The historic timber jetty at Jetty Beach is a great place for fishing or photography, and was recently restored.  The Foreshore Park features BBQs, picnic benches and toilets.


Coffs Coast 2015-06-18 084w


Coffs Harbour Regional Botanic Gardens

This is one of the major botanical gardens north of Sydney and covers 20 hectares of Crown Land.  There are a variety of landscapes within the gardens, including a rainforest, mangrove estuary, Japanese Garden and endangered species section.  We enjoyed the sensory garden, as well as the Greenhouse, which houses a variety of bromeliads, orchids, and succulents.


Coffs Coast 2015-06-18 130w


The Forest Sky Pier at Sealy Lookout

To get to Sealy Lookout, you’ll have to travel 5km north along the highway, past the Big Banana.  Once you turn off the highway, there’s 6km of winding road leading up to the top.  The drive is slow but scenic, and the final destination offers fantastic vistas over Coffs Harbour and the coast.  The Forest Sky Pier reaches 21 metres from the mountain side and is 15 metres up.


Coffs Coast 2015-06-17 015w


The Honey Place

For all things sweet and sticky, visit the Honey Place in Urunga.  The entrance is a big bee hive, they have a huge variety of honey to taste, and there’s even a display of honey bees and native Australian bees.  It was fun watching the bees come and go from the hive, some returning with big yellow pollen pants.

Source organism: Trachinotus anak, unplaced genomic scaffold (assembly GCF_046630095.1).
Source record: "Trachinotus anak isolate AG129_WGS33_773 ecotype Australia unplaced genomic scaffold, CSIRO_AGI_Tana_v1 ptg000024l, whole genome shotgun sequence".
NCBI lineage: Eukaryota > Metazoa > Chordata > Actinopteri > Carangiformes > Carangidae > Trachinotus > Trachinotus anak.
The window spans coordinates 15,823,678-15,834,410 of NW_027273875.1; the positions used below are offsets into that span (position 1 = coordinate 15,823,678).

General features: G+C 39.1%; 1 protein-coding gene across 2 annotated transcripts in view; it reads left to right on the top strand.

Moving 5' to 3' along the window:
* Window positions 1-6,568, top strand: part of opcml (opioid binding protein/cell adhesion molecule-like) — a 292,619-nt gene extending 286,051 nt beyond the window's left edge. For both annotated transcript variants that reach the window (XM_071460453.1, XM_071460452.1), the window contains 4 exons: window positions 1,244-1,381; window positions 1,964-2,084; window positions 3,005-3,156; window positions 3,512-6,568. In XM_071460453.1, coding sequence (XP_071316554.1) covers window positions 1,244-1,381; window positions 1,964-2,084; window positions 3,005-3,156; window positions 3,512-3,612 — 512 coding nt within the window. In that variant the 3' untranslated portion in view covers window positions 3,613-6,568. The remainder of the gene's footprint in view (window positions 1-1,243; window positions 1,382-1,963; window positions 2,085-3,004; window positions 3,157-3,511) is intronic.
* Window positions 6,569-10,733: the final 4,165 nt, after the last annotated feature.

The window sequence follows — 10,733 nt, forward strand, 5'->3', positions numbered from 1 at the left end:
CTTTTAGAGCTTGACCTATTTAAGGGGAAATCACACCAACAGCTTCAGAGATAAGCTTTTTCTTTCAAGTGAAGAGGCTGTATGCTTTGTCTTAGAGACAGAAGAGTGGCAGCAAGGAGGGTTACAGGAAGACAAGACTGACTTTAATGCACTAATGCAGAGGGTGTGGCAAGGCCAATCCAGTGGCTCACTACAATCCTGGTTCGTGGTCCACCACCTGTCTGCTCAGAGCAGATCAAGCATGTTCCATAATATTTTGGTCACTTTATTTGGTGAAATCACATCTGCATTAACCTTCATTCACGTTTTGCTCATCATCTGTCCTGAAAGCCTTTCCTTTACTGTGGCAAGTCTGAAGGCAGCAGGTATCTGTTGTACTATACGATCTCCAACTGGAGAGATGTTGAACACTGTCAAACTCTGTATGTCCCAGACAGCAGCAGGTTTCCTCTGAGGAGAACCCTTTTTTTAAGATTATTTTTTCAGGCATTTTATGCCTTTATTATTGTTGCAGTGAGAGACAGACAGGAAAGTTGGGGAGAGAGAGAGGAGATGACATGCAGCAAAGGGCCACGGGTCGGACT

Coffs Coast 2015-06-18 223w


If you have time, take a seat and watch the documentary about bees.  Despite being filmed in the early 80s, it’s still relevant and really interesting.


Coffs Coast 2015-06-18 209w


Nambucca Heads

A 40 minute cruise down the coast will bring you to Nambucca Heads, a holiday town with plenty to see.  There are two fantastic lookouts – Captain Cooks Lookout offers great views of the beaches on either side of the headland while the Rotary Lookout gives you a postcard picture of the mouth of the Nambucca River.


Coffs Coast 2015-06-18 276w


Down by the harbour is the Vee Wall Walk, a very colourful outdoor gallery with hundreds of breakwater rocks painted and tagged with a variety of messages and graffiti.


Coffs Coast 2015-06-18 282w


In town along Bowra Street is a wonderful three dimensional mosaic featuring whales and dolphins, an octopus and ocean waves.  The piece is called ‘The River’, is 30 metres long, and consists of old pottery, cast off tiles and knic knacs fabulously placed to make an incredible piece of street art.


Coffs Coast 2015-06-18 318w


Information & Accommodation

The Visitor Information Centre is located at the Big Banana on the Pacific Highway just north of the city.  For accommodation, we recommend the Coffs Harbour YHA.  It’s located close to town and the local attractions, and is a short walk from Muttonbird Island and Jetty Beach.  For more information, visit their website at https://www.yha.com.au/hostels/nsw/mid-north-coast/coffs-harbour/


Coffs Coast 2015-06-17 020w


Leave a Reply

Your email address will not be published. Required fields are marked *